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the herbaliser - Take London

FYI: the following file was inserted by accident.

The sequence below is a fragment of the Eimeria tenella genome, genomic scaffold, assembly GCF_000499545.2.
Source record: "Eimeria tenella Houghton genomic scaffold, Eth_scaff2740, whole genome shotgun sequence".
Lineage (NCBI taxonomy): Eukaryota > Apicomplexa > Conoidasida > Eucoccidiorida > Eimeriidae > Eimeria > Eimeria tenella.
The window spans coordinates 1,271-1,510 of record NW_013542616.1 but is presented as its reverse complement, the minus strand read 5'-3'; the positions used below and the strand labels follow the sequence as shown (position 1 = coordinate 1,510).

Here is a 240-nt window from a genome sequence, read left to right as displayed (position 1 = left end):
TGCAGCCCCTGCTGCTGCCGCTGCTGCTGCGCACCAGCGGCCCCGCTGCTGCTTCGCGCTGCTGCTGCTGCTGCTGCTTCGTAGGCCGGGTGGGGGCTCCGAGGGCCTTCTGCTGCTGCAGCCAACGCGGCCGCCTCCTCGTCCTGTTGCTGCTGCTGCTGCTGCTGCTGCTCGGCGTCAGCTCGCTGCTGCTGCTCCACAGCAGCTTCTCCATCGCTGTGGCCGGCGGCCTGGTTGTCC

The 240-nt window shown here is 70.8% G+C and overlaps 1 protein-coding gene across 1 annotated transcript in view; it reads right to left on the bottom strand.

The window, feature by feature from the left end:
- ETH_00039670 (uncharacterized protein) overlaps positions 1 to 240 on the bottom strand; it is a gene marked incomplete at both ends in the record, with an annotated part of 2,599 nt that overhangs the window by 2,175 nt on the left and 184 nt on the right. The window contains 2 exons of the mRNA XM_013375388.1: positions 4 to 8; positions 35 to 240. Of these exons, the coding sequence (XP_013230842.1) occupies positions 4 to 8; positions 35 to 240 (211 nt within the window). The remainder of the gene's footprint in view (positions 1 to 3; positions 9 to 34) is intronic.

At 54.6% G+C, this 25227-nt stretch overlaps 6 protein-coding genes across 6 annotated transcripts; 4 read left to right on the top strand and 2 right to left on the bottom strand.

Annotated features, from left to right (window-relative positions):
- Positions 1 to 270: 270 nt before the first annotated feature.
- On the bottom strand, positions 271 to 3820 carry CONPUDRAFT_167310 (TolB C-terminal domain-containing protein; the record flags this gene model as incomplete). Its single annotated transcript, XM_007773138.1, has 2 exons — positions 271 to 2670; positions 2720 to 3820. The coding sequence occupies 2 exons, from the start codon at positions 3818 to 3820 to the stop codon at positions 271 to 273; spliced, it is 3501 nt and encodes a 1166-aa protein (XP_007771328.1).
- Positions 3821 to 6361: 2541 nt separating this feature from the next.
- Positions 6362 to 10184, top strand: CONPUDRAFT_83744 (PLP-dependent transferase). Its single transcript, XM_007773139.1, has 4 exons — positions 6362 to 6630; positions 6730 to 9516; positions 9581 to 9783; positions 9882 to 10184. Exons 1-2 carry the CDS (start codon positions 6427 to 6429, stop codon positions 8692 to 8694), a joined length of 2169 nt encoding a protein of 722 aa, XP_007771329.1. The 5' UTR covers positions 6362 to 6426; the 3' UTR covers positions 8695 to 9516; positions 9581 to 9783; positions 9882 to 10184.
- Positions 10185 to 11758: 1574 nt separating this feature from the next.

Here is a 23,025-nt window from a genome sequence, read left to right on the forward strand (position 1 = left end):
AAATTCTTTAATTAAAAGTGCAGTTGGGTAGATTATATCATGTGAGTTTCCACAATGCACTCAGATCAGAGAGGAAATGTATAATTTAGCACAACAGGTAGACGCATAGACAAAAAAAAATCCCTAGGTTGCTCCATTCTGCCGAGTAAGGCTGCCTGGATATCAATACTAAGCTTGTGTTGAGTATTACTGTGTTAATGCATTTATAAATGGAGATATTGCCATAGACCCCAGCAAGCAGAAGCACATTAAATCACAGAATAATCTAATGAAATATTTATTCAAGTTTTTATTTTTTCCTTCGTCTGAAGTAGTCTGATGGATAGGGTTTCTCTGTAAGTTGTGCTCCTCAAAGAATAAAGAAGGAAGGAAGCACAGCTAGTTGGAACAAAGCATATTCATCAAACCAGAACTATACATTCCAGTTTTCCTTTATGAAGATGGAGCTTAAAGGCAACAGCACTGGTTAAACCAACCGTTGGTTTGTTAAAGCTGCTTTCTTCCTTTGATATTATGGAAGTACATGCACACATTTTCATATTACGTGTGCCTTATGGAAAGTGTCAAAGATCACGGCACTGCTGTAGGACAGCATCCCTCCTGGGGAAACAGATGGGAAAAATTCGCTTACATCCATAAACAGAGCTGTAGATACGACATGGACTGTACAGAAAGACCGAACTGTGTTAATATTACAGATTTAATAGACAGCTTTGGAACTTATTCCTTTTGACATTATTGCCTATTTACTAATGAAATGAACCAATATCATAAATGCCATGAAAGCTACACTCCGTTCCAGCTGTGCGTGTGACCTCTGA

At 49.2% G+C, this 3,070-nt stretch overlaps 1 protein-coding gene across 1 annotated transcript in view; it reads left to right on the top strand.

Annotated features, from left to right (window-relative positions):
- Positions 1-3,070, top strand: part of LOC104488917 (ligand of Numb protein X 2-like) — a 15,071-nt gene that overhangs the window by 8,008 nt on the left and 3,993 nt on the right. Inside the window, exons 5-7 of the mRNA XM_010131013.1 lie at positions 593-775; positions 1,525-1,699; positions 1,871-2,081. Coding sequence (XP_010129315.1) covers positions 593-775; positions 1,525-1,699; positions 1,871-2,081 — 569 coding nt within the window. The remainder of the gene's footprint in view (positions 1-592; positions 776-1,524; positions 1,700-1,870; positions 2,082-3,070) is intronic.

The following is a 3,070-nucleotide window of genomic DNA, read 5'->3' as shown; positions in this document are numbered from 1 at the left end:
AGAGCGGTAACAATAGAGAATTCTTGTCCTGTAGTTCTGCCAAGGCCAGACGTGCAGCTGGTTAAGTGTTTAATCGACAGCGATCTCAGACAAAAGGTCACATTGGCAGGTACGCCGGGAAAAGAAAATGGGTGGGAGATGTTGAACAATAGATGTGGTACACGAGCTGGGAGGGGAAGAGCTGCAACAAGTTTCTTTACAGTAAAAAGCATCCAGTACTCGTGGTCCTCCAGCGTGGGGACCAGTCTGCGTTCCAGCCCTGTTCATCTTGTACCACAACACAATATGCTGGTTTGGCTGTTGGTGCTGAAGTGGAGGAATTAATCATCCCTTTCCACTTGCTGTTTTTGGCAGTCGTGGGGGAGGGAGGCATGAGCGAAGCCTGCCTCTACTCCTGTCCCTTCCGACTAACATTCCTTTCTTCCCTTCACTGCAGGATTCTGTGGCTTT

The funk-soled brothers Jake Wherry and Ollie Teeba are back with a new full-length album (further bolstered by a bonus disc for initial copies) on Ninja Tune that firmly establishes them as decade long stalwarts of the UK hip-hop scene. Having more than hinted at their direction on 'Something Wicked...', 'Take London' is a Quincy Jones-inspired trawl through the wah-wah wired end of Deep hip hop stylings, opening (properly) on 'Nah'maen Nah'm Sayin' where Jean Grae appropriates a flow reminiscent of Kool Keith for her vocal contribution. With a tarmac lolloping beat and all manner of 1970's cop-show flourishes (taken to a thrilling conclusion on 'Geddim'!!'), 'Nah'mean Nah'm Sayin' very much sets the agenda for the first half of the album and is followed up by the delicate 'Song For Mary'; wherein David Axelrod gymnastics are Parr boiled down to a breezy, mid tempo instrumental. Back to the vocal cuts, 'Generals' is a spasming chunk of rough hewn hip-hop that collides somewhere above Pharaoh Monch and Roots Manuvah as Trap Clappa, Cheech Narinam Daddy Mills, A.K., MacGuyver and Jean Grae duke it out, whilst 'Failure's No Option' calls on Sherwood's very own Cappo for some East Midlands accents. Claustrophobic and decidedly smokey, 'Failure's...' marks a change in mood that is more than matched by Roots Manuva's soulful and covertly threatening rhymes on 'Lord, Lord' ("Lord, Lord, will you help me going on I can't even remember where I'm from"), whilst the Katerine inflected 'Serge' is a Gaelic styled ode to old dirty Gainsbourg.